Can I Enroll If I’m Being Sued?

How lawsuits affect your ability to consolidate with a debt management program.

A debt collector is seeking court action. Is it too late to go through debt consolidation? If so, then what else can I do?

Debbie G.
Gardner, MA

An expert answer from Gary Herman

Always keep in mind that enrolling in a debt management program means that a certified credit counseling team is acting and working on your behalf in negotiating with your creditors. Essentially, you can’t enroll in the program unless your creditors agree to the adjusted payment schedule you set up with your credit counselor.

In general, creditors agree to an adjusted payment schedule for two reasons:

  1. Receiving any payments on the debt you owe is better than nothing – in other words, the creditor is satisfied recouping what they’re owed, even if the interest rate applied to the debt is reduced during the negotiation process.
  2. Creditors have established relationships with credit counseling agencies that have a proven record of success in debt elimination – so the creditors trust these programs will work, because they’ve worked in so many other situations in the past.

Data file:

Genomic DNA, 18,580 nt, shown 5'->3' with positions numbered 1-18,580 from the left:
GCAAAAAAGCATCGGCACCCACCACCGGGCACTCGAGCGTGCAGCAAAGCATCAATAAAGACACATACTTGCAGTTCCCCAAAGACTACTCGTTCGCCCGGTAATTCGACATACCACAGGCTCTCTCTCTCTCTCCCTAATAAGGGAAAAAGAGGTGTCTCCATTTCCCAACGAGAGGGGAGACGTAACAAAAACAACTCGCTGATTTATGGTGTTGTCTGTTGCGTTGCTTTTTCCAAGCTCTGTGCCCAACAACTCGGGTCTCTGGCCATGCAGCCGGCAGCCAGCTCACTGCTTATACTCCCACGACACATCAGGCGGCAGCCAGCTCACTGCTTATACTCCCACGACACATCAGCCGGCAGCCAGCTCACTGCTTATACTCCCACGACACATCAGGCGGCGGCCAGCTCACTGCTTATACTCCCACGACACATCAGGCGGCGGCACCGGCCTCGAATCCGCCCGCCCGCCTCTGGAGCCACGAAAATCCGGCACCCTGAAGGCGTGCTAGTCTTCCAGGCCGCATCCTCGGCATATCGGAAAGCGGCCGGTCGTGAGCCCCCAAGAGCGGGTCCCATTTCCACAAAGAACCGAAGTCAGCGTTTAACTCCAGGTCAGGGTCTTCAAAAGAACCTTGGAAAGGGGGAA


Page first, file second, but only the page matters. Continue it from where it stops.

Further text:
Move forward with a debt management program

Still, everything comes down to negotiation. The program works if your creditors agree to the terms you set out with the certified credit counselor. The counselor helps you develop a customized plan that eliminates your debt in a way that works for your budget. However, your creditors have to agree to the terms before you can move forward.

With that in mind, a credit counseling agency can try negotiating on your behalf in a number of situations. They can negotiate with the original creditor (i.e. the card issuer) that you owe, they can negotiate with debt collection agencies, with medical debt collectors and even in cases like this where the enrollee is potentially being sued already over the debt.

In some cases, enrollment in the program may satisfy the collector so they withdraw the lawsuit. It makes sense, given that the whole reason they’re taking you to court is to force you to repay the debt you owe. If you agree to follow the terms of your debt management program to pay them back, then the root reason for the suit may be moot – and it definitely may not be worth the time and money they have to use to take you to court.

That’s not to say that a debt management program will always take care of suits over debt – again, it’s up to the individual debt collector in question and what happens during negotiation. On the other hand, it’s worth a shot to see if you can satisfy the collector by making a plan to pay what you owe before you see them in court.